Both as a function of history and of image, people think of the film industry as a massive cash-spewing mothership that makes people instantly rich and has endless amounts of resources. While most filmmakers in the digital age are not that, and most documentary filmmakers were never that, there are those who seem to see an easy mark when a filmmaker comes along looking to use music, images or other copyright material. Be it for use in film festivals or for a small projects that are labors of love, the cost of rights is significant.
On my first film I went asking for use of a single photograph that had appeared in The Boston Globe. I got on the phone with a rights-office functionary, who quoted from a price list that had no relationship to the photo’s proposed use. The Globe wanted $300 for a festival license, and somewhere in the $5,000 range if I distributed the film. For one photo. Needless to say, I chose not to use the photo – it just wasn’t that good. And I also suspect that the Globe, mired as it is these days in financial desperation and layoffs, missed an opportunity to make money from me. I’m likely the only person who ever did, and ever will, come looking for that picture. Their earnings on it, I presume, remain at zero.
Music is a bit different, except perhaps for the way that the price tag rises when someone says “film.” While ASCAP has guidelines for licensing music that speak of “step deals” and other ways of figuring out the right price for the right project, and workshops such as this one tonight in Maryland abound, there’s no absolutes except the one shared by musicians and filmmakers: That we’re all dealing in creative property that is the result of work and talent, and stealing it is no less immoral than walking out of the supermarket with a ham under one’s shirt.
Most filmmakers go looking to make their own deals for rights, others use lawyers, and others go to a growing numbers of rights-negotiators such as The Rights Workshop.
Annie Lin, the director of licensing at The Rights Workshop, looks to bridge the gap.
Lin, trained in law at the University of Houston Law Center, is a former musician who makes it a business to help filmmakers get the music they need for their projects.
“We’re a music-rights clearinghouse. We specialize in film, especially documentary film. We provide a couple of services: We clear music that a filmmaker already knows they want to have or needs to have in the film, whether for onscreen or for context. We have relationships with all major labels and publishers and can clear those copyrights.
“The other part of what we do is provide creative services, so if you’re looking for music for a particular cue, we can help source a bunch of options that are already cleared for however much you want to pay for that particular cue.”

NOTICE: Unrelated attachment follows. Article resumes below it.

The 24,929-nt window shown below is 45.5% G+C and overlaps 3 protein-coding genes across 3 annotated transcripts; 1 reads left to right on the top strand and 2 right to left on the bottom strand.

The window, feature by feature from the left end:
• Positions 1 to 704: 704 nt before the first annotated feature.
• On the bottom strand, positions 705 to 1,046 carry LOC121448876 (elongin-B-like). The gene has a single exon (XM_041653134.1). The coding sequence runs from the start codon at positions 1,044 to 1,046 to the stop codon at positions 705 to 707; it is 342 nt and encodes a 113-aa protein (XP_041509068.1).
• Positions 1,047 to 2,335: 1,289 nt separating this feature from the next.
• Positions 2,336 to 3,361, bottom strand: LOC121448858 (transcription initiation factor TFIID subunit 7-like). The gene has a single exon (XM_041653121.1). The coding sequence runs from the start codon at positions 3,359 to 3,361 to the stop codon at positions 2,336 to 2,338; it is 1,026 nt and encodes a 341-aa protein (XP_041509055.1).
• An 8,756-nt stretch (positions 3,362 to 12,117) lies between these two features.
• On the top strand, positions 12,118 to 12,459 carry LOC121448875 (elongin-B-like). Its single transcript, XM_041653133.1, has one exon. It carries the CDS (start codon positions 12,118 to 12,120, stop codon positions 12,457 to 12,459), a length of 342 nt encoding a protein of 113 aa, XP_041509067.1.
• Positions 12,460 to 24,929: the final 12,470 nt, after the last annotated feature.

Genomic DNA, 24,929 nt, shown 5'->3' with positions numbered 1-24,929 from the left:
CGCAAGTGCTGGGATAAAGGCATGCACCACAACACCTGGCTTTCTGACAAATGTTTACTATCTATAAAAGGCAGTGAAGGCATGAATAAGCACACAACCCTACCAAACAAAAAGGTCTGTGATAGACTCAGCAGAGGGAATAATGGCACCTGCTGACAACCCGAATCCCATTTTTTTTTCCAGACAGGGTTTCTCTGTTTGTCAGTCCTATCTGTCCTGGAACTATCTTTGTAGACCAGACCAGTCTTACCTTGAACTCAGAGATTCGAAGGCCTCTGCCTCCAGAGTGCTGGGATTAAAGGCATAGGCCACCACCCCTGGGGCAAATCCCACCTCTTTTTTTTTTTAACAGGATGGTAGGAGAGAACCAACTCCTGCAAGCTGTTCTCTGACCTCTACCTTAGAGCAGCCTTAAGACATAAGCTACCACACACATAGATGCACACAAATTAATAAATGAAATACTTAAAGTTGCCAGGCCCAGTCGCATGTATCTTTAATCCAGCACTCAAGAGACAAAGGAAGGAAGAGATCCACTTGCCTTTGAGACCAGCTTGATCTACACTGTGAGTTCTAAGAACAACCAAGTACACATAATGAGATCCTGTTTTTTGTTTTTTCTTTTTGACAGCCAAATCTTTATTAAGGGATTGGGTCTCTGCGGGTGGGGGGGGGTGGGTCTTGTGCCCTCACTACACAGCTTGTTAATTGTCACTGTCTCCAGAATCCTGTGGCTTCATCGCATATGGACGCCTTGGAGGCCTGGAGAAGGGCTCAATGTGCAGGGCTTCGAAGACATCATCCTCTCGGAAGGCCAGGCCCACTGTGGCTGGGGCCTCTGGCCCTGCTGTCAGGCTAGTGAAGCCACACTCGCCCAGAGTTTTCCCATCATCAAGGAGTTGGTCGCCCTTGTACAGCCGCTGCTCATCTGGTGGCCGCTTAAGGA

As much as the industry has fought to protect the cash flow from its big artists, the music industry is filled with music people looking to make some amount from their work. Lin’s firm serves as a broker between the sides.
“We have a sister company that represents composers; they’re all artists who have their own careers as recording artists, and have a sort of indy cache, but are also interested in the film arts and writing music for that.
“We have some catalog, but what we primarily do is work closely with filmmakers to get them the music that they want.”
Lin previously worked in the Theatrical Licensing Department at Cherry Lane Music Publishing, and has worked with films in production. She is credited on films including “Half-Life” (Fade To Blue Productions), “Joy Ride 2: Dead Ahead” (20th Century Fox Home Entertainment) and “Down The Barrel” (ESPN Original Entertainment).
“People come to us at different stages of production. Sometimes they come to us with songs they’ve already tried to clear, and are horrified with the number that’s come back; we can help them unsnarl that tangle.
“If we get brought on board to clear particular copyrights on an à la carte basis, then we charge per copyright. Our fees are charged per copyright, and beginning to end it’s $500 per song. Usually there are two copyrights per song: The master copyright and the publishing copyright. So usually the cost is $1,000 per song.
“If we’re brought in to do music supervision that involves clearance, but also working along the way to find the kind of music that will be appropriate to the project both creatively and budgetarily, then we usually go on a case-by-case basis based on the film budget.
Lin says there’s more room to flex with music copyrights than with news organizations who own photos or footage.
“Unlike with footage, where every organization is going to have different pricing structures, it’s a bit more standardized. An organization that has standard prices for footage will give you them same price that Steven Spielberg would get.
“With music, on the other hand, it’s completely subjective. It depends on who’s asking the question, what the project is for, how the song is used, and how the negotiation goes. It’s really subjective, and you might get a really really high quote for one film, then another film which is very similar, you might get something that’s half the price. It’s not fair, but unfortunately that’s how the copyright system works.
“The music industry is very beleaguered at this point. Because of that, they want to make money. Sometimes when a filmmaker or an ad agency contacts a label to negotiate, they view it as “This is somebody who needs this from us, who needs that music.,, and we’re never going to have to work with them again.” It’s not as if it’s an ongoing business relationship. So it’s, ‘Let’s try to charge them as much as possible, because we don’t think they know what music should really cost.’ Sometimes people come to us with music they’ve already tried to clear and we say, ‘You need to remove a zero from that figure.’”